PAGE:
As a whole, "Talladega Nights" couldn't match the zany wonder or whacked-out originality of "Anchorman," but the 2006 send-up of the NASCAR circuit featured Ferrell still operating in his post-'SNL' prime, dominating nearly every scene with his clueless twang. Maybe the world isn't begging for a "TN2," but the crash-obsessed, product-placement-heavy, Dubya-inflicted world of NASCAR deserves a cinematic opus that "TN1" wasn't quite up to becoming. And hey, at least "Talladega 2" would be better racing-themed follow-up than "Cars 2," because most things are better than "Cars 2."
We, as a society, need to embrace "Step Brothers" more readily than we have thus far. The Chewbacca masks. The scrotum on the drumkit. The Catalina Fucking Wine Mixer! Few comedies released in the past half-decade understand and revel in absurdist humor as fully as "Step Brothers," with Ferrell and John C. "I Was Nominated For an Oscar" Reilly rapping about boats and ho's in one scene and presenting us with a vocal combination of Fergie and Jesus in the next. For a filthy seminar on guys who grow up three decades too late, "Step Brothers" delivered an onslaught of gonzo set pieces -- i.e., the scene where a bunch of middle schoolers beat the shit out of our two heroes -- and well-crafted supporting roles (a pre-"Parks and Recreation" Adam Scott slays as Ferrell's mega-asshole brother Derek). "Step Brothers 2" doesn't really need any underlined plot points; it just needs to return Ferrell and Reilly to their comfortable thrones of immaturity.
"Old School" Like "Anchorman 2," the idea of "Old School 2" has actually been kicked around since the original became a hit in 2003, but Ferrell and Vince Vaughn turned down a script in 2006, and in 2009, director Todd Phillips (who went on to have some success with this movie called "The Hangover" that year) said that no sequel was in the works for his frat comedy. Like "Step Brothers," "Old School" showcased inspired comic characters like Ferrell's Bluto-past-his-prime Frank The Tank, but unlike "Step Brothers," the college romp was steadier in its plot development than in its profanity-laced dialogue; Luke Wilson made for a solid if unspectacular straight man, for instance, but was elevated by singular scenes like the KY jelly wrestling match and Beanie's son's birthday party. Therefore, "Old School 2" would absolutely need to have a plot as cohesive as "OS1," and give Frank The Tank -- in many respects, a terribly sad character -- enough gloriously messed-up hoops to once again jump through in order to preserve the brotherhood. "Old School 2" can't just be "Old School 1, on spring break"; it has to be a logical progression of events, as in, "Mitch, Beanie and Frank become too old/uncool for the fraternity, so they get kicked out and have to find a way to once again prove their party cred and irresponsibility." With the right script, this puppy could sing.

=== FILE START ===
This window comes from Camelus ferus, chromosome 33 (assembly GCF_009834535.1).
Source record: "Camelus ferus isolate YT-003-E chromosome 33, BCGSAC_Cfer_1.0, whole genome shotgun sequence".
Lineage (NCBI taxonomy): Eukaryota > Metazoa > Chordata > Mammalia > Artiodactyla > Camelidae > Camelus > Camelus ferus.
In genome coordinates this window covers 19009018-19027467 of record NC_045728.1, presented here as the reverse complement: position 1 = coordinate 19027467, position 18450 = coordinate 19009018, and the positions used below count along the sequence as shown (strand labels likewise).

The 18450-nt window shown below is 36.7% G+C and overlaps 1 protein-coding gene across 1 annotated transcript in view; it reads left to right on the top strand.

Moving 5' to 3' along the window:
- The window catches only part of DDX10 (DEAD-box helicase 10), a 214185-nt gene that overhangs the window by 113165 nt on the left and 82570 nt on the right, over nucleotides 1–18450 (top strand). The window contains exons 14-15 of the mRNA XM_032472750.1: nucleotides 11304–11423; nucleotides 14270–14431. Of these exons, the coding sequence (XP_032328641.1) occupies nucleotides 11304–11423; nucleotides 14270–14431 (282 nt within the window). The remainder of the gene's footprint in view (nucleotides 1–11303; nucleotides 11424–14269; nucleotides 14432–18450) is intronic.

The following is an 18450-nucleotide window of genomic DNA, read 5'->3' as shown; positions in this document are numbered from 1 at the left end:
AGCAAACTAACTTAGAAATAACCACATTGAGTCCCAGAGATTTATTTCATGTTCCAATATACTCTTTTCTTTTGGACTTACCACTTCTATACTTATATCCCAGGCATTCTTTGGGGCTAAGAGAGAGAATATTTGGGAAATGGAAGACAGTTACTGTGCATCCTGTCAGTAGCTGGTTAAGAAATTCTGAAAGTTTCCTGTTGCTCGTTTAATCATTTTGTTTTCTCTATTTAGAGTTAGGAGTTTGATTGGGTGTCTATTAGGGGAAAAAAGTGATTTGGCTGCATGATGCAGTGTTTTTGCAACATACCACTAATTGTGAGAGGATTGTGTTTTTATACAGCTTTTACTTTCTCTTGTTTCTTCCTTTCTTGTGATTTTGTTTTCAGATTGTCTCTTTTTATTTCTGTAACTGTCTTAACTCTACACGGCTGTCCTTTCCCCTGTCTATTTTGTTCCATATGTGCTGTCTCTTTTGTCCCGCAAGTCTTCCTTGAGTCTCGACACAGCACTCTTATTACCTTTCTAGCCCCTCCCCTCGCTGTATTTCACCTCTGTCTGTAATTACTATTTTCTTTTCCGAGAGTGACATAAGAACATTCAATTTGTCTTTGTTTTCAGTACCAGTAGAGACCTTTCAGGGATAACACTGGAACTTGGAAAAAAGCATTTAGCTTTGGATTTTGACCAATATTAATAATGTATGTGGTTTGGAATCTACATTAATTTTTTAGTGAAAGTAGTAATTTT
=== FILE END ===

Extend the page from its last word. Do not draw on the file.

Okay, so technically "Wedding Crashers" had Owen Wilson and Vince Vaughn in the starring roles and looking goofy on the posters. But as Chazz Reinhold, the unstoppably hard-partying zero who, bored by the wedding circuit, starts picking up chicks at funerals, Ferrell concocted one of his most unique, generally weird characters to date. Whether Chazz's character is spun off in his own movie or he continues acting as a the Hook-Up Yoda to John and Jeremy in "WC2," we'd be down to watch Will Ferrell continue snagging models in strange models -- maybe he moves on from funerals to Bar Mitzvahs! -- and keep wondering what his mom is doing back in that kitchen.
Ferrell has delivered a whale's vagina full of inspired performances, but no other role has become as iconic as Buddy The Elf, the blissfully unaware star of Jon Favreau's 2003 holiday blockbuster. Seriously, good luck flipping through the channels the week before Christmas and not seeing "Elf" pop up on about a dozen different channels. "Elf" has become a Christmas staple because Ferrell so adroitly hopped between clueless charm and earnest emotion over its 90-minute running time, in a way that no other actor could have handled (imagine Adam Sandler turning Buddy The Elf into a jabbering dweeb in order to really appreciate Ferrell's work, if you want). Sadly, "Elf 2" will probably never happen -- in 2006, Ferrell claimed to have turned down $29 million (!) to return to the franchise -- but if any Ferrell character deserved a revisit, it's the one that smothers spaghetti in syrup and lovingly chews sidewalk gum. Maybe if we big-up Santa Claus enough and sing some Christmas carols on local New York news, "Elf 2" will go into pre-production.